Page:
Another Place

ANOTHER PLACE, Antony Gormley’s sometime controversial installation is a collection of one hundred cast iron figures of his own body facing out to sea. Spread over a two mile stretch of Crosby Beach, it was positioned in 2005 having previously been displayed in Germany, Norway and Belgium. Due to be moved to New York in November, 2006, Sefton Council  had the foresight to raise funds to buy this great piece of art for present and future generations to enjoy.

Antony Gormley has said that the installation is a poetic response to the individual and universal sentiments associated with emigration – sadness at leaving, but the hope of a new future in Another Place and that ‘the seaside is a good place to do this. Here time is tested by tide, architecture by the elements and the prevalence of sky seems to question the earth’s substance. In this work human life is tested against planetary time. This sculpture exposes to light and time the nakedness of a particular and peculiar body. It is no hero, no ideal, just the industrially reproduced body of a middle-aged man trying to remain standing and trying to breathe, facing a horizon busy with ships, moving materials and manufactured things around the planet.’

He also said that ‘I think there’s that thing in Another Place of looking out.  It’s what we all do: that’s why people go to the seaside, to see the edge of the world, because most of us spend most of our time in rooms.’

He observed that opposition to the installation’s remaining on the beach ‘illustrated that no landscape is innocent, no landscape is uncontrolled. Every landscape has a hidden social dimension to do with both its natural usage and the politics of territory. I like the idea that attempting to ask questions about the place of art in our lives reveals these complex human and social matrices.’

The first set of photos, taken in the summer of 2006, record Gormley’s vision. In addition, as with so much of his work, the figures become part of the landscape and individuals make their own responses.

The second set of photos, taken on Boxing Day 2009,  shows the work literally in a different light. The sun sets on a winter afternoon and becomes a bleak, cold night. Long exposures capture the magical quality of the landscape at low tide and night walkers become part of ANOTHER PLACE.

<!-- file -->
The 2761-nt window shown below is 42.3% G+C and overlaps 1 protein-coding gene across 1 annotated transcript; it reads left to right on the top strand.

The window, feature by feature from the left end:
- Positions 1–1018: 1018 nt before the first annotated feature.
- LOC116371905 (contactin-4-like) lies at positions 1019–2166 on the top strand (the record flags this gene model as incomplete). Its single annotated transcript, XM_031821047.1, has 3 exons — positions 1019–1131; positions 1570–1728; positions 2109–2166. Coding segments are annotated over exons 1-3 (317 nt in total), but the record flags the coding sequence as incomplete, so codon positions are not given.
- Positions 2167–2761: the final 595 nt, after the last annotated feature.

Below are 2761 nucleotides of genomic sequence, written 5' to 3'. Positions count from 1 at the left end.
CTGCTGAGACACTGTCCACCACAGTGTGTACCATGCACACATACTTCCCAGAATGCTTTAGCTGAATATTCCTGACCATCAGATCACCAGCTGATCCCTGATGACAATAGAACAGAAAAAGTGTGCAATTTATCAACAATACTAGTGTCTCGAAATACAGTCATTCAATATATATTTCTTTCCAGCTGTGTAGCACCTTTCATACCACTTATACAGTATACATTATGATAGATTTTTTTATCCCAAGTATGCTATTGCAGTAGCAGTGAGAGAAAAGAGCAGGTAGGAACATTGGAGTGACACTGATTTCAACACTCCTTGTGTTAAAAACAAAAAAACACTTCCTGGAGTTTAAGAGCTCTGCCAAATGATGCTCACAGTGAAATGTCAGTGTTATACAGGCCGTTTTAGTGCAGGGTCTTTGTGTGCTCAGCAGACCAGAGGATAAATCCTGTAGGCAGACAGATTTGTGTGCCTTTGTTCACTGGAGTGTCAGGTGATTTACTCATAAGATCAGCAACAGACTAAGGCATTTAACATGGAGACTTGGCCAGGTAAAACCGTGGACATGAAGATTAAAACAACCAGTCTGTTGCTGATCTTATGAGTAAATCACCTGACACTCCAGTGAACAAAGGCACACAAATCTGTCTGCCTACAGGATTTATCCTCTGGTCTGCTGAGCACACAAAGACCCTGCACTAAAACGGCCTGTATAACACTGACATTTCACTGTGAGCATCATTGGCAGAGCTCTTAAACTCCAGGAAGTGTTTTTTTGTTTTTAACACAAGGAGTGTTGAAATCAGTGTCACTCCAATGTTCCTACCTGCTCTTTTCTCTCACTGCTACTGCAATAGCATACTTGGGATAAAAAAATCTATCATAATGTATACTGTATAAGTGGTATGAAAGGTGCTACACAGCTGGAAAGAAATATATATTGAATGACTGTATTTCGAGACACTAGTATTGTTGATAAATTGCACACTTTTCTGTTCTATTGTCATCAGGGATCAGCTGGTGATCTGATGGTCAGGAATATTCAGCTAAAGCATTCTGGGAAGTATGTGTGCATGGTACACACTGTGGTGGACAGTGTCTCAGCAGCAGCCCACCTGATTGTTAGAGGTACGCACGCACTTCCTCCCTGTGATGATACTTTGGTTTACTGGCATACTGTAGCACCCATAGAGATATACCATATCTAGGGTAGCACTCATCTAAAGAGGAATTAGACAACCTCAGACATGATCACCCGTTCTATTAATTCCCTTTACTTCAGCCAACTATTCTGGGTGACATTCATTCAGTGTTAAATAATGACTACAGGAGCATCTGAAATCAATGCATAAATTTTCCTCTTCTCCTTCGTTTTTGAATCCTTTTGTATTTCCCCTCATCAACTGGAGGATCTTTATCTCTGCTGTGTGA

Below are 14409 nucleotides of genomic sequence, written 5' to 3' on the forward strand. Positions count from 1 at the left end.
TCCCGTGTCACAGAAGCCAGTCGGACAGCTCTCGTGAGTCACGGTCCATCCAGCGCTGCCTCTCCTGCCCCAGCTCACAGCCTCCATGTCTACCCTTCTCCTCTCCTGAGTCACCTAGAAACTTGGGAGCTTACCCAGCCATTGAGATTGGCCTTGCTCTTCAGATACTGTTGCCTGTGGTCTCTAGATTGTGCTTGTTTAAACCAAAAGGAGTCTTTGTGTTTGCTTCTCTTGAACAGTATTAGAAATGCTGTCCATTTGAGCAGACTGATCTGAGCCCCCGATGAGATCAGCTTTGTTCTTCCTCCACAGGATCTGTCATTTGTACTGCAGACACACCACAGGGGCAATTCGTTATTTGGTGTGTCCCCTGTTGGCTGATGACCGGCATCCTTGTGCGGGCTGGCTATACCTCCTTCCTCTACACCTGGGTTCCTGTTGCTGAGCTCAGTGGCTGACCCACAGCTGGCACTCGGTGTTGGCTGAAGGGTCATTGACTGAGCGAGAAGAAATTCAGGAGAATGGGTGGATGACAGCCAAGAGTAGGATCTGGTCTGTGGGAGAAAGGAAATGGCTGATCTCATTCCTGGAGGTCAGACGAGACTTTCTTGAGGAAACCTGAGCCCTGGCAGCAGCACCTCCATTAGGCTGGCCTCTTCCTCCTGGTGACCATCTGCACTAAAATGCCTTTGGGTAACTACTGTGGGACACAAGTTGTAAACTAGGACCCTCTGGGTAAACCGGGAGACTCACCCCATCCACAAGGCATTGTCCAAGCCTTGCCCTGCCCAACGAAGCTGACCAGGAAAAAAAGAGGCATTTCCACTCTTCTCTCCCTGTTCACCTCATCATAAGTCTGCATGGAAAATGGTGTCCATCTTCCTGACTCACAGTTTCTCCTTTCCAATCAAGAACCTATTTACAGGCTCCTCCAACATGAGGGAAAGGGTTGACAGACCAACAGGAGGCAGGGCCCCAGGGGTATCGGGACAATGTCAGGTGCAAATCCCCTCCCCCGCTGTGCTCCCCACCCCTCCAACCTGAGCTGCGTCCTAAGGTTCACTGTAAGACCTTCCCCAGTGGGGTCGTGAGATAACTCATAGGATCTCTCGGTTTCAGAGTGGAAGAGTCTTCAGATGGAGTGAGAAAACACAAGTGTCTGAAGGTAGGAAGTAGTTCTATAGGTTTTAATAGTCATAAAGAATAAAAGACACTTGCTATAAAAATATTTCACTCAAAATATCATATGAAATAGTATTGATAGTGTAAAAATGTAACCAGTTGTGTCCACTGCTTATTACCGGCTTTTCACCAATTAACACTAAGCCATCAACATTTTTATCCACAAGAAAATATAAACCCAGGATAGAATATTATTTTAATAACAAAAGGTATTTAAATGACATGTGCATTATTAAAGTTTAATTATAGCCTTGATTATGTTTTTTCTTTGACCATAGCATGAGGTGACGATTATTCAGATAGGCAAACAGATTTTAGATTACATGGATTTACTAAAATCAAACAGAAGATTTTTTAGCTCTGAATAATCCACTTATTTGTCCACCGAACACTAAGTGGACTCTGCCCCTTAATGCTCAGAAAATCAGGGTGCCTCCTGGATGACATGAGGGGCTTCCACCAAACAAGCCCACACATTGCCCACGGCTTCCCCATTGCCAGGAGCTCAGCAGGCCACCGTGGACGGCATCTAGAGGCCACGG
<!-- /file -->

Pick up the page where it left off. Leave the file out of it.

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10 Comments Add Yours

  1. Gail Young

    Love seeing the statues through a passage of time and seasons.

    • Sylvia Selzer

      And it goes on! I must take some more images to record other changes especially in the more severe weather situations of Winter.

  2. Howard Gardener

    The first time I saw this, I was struck by the flying saucer shape of the swimming baths halfway along the beach. It was dusk and I got a strong impression of a group of aliens, stranded for some unknown reason on planet Earth, who had walked out of their spaceship and were communicating silently with their home planet. I suppose you had to be there really . . .

    Delicious photographs Sylvia – well done.

    • Sylvia Selzer

      I’ve always thought the Leisure Centre had a certain other worldliness – takes your imagination and sense of humour to come up with that image though! Love it – and I’m sure Gormley would too!

  3. Ashen

    Thanks for sharing your impressions of this poignant installation.
    The boundary between land and sea is one of my favourite places to be.
    It’s ironic that by looking out at a far horizon we are also looking for something deep within.

    • Sylvia Selzer

      As always Ashen, you go right to the heart and mind of the matter – and the soul.

  4. Caroline Reeves

    What evocative photos Sylvia! I loved this place when we visited, such atmosphere and it must be different every time anyone visits with the changing seacape, weather and the added touches left by individuals. Thank you for reminding me, the images made me smile!

    • Sylvia Selzer

      You’ve reminded me, Caroline, that when we visited ANOTHER PLACE a couple of years ago that the surface of the figures had weathered considerably and I said I must provide an update. Will definitely do that – perhaps when you come up here, hopefully before Christmas and before Gormley’s iron men change yet again!

  5. John Chapman

    I feel that Howard has it just right. I must say, though, that when I look out over a landscape I am generally wondering who made it and why are we in it and why was it made to be so wondrous for us? Do other creatures find the world beautiful too?

    You have captured a definite sense of pleading for help from some other place or plane with these photographs.

    • Sylvia Selzer

      i went to ANOTHER PLACE this week, John, and it was different yet again. The day was bright and sunny but with a sharp wind that seemed to bleach the seascape. The figures, too, have changed and with rusting and barnacles look even more like Howard’s aliens… Thanks again.

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